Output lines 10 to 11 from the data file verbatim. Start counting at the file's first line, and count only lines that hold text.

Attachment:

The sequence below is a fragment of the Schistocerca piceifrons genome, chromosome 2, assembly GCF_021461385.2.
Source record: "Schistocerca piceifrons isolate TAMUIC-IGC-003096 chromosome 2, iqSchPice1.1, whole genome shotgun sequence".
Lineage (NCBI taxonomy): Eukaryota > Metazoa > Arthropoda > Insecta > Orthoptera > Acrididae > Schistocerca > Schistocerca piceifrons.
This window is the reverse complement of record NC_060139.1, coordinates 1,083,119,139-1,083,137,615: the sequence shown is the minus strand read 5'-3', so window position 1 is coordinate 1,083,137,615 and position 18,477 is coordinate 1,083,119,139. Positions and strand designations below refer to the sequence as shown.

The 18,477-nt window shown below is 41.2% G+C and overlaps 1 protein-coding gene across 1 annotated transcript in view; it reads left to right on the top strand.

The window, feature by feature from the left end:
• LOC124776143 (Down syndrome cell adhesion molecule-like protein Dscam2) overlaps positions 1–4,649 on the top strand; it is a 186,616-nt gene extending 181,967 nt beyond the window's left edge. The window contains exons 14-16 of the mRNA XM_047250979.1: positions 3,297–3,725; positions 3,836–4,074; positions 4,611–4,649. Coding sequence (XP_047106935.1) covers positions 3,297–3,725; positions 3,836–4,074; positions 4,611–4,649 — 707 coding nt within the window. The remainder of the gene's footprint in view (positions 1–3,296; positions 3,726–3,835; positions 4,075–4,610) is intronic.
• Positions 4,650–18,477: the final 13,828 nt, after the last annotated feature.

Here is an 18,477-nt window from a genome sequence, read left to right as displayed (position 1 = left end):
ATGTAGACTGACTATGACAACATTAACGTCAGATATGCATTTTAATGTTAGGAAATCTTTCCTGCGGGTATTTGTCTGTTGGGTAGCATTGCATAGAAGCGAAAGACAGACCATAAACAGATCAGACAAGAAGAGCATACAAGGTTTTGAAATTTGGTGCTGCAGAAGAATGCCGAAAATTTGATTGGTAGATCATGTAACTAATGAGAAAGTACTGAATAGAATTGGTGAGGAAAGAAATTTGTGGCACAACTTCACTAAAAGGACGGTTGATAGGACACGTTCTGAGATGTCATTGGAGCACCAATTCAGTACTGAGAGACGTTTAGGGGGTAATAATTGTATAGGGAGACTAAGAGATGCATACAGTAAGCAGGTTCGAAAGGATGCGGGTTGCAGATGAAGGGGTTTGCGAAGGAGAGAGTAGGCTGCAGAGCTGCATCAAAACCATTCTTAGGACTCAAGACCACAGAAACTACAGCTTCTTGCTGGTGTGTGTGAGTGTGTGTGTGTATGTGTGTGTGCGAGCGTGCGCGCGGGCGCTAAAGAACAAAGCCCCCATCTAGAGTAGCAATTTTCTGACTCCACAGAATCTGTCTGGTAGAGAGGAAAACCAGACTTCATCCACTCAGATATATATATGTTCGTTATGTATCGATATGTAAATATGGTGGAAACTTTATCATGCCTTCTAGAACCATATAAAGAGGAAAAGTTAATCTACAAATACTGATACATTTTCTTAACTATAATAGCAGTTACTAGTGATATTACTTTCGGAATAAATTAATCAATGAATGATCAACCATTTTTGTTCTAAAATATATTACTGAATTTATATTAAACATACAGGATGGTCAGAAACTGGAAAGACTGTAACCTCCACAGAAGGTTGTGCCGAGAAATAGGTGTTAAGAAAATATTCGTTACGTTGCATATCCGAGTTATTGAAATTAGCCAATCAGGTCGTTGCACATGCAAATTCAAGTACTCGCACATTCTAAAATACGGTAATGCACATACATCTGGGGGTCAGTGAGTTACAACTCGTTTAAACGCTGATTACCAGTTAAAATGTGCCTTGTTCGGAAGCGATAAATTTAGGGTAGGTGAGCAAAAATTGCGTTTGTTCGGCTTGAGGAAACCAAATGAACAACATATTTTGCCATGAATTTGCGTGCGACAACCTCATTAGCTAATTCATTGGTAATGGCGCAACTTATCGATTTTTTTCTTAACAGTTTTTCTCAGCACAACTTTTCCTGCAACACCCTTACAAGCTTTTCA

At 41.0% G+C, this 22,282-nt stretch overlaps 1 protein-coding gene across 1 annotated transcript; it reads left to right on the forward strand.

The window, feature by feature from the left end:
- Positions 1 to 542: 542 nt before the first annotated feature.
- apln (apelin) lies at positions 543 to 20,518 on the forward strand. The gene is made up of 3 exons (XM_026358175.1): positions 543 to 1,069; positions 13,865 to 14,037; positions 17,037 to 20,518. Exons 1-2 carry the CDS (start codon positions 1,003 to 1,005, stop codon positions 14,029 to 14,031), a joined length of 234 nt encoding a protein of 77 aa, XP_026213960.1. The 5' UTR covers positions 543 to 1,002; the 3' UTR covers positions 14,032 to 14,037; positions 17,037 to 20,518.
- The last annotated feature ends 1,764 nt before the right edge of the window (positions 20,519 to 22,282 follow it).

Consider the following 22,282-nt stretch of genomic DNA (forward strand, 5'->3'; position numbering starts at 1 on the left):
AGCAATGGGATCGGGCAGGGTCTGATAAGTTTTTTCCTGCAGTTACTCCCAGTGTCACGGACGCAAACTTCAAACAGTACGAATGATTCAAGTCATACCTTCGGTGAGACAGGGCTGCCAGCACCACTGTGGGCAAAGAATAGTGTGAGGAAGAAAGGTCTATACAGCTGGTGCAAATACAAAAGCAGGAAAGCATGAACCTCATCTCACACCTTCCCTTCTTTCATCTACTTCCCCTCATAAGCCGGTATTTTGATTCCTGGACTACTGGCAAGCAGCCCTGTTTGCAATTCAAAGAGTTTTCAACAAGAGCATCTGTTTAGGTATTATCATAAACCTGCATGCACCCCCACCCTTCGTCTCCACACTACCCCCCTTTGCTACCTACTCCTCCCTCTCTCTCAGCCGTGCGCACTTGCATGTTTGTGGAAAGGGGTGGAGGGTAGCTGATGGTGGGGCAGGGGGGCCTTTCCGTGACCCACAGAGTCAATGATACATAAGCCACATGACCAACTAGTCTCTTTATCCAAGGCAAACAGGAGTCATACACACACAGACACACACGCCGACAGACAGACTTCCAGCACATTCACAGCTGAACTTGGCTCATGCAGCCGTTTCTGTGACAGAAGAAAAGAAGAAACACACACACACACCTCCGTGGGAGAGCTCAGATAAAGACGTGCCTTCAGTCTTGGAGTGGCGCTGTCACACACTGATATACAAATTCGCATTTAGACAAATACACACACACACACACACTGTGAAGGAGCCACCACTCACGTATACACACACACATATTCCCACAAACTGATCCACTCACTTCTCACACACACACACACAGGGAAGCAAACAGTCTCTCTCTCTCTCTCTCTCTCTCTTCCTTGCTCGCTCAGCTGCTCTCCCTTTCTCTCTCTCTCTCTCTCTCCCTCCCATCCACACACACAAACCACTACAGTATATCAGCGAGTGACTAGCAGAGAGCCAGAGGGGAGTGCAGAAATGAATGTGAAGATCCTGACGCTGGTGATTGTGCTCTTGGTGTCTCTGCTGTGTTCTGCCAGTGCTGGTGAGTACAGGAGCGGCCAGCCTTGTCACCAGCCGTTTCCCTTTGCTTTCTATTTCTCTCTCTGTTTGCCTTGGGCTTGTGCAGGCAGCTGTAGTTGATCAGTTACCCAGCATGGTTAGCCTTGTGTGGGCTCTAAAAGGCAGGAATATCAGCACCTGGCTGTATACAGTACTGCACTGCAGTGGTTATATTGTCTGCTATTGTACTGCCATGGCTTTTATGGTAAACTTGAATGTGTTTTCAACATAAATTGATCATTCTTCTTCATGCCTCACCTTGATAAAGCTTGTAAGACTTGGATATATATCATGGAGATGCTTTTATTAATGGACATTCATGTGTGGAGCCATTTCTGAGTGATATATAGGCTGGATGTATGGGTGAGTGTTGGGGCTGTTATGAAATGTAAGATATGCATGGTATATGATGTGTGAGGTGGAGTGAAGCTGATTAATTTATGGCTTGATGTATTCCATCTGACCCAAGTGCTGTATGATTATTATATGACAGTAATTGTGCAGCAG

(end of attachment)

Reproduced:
ATGTAGACTGACTATGACAACATTAACGTCAGATATGCATTTTAATGTTAGGAAATCTTTCCTGCGGGTATTTGTCTGTTGGGTAGCATTGCATAGAAGCGAAAGACAGACCATAAACAGATCAGACAAGAAGAGCATACAAGGTTTTGAAATTTGGTGCTGCAGAAGAATGCCGAAAATTTGATTGGTAGATCATGTAACTAATGAGAAAGTACTGAATAGAATTGGTGAGGAAAGAAATTTGTGGCACAACTTCACTAAAAGGACGGTTGATAGGACACGTTCTGAGATGTCATTGGAGCACCAATTCAGTACTGAGAGACGTTTAGGGGGTAATAATTGTATAGGGAGACTAAGAGATGCATACAGTAAGCAGGTTCGAAAGGATGCGGGTTGCAGATGAAGGGGTTTGCGAAGGAGAGAGTAGGCTGCAGAGCTGCATCAAAACCATTCTTAGGACTCAAGACCACAGAAACTACAGCTTCTTGCTGGTGTGTGTGAGTGTGTGTGTGTATGTGTGTGTGCGAGCGTGCGCGCGGGCGCTAAAGAACAAAGCCCCCATCTAGAGTAGCAATTTTCTGACTCCACAGAATCTGTCTGGTAGAGAGGAAAACCAGACTTCATCCACTCAGATATATATATGTTCGTTATGTATCGATATGTAAATATGGTGGAAACTTTATCATGCCTTCTAGAACCATATAAAGAGGAAAAGTTAATCTACAAATACTGATACATTTTCTTAACTATAATAGCAGTTACTAGTGATATTACTTTCGGAATAAATTAATCAATGAATGATCAACCATTTTTGTTCTAAAATATATTACTGAATTTATATTAAACATACAGGATGGTCAGAAACTGGAAAGACTGTAACCTCCACAGAAGGTTGTGCCGAGAAATAGGTGTTAAGAAAATATTCGTTACGTTGCATATCCGAGTTATTGAAATTAGCCAATCAGGTCGTTGCACATGCAAATTCAAGTACTCGCACATTCTAAAATACGGTAATGCACATACATCTGGGGGTCAGTGAGTTACAACTCGTTTAAACGCTGATTACCAGTTAAAATGTGCCTTGTTCGGAAGCGATAAATTTAGGGTAGGTGAGCAAAAATTGCGTTTGTTCGGCTTGAGGAAACCAAATGAACAACATATTTTGCCATGAATTTGCGTGCGACAACCTCATTAGCTAATTCATTGGTAATGGCGCAACTTATCGATTTTTTTCTTAACAGTTTTTCTCAGCACAACTTTTCCTGCAACACCCTTACAAGCTTTTCA

At 41.0% G+C, this 22,282-nt stretch overlaps 1 protein-coding gene across 1 annotated transcript; it reads left to right on the forward strand.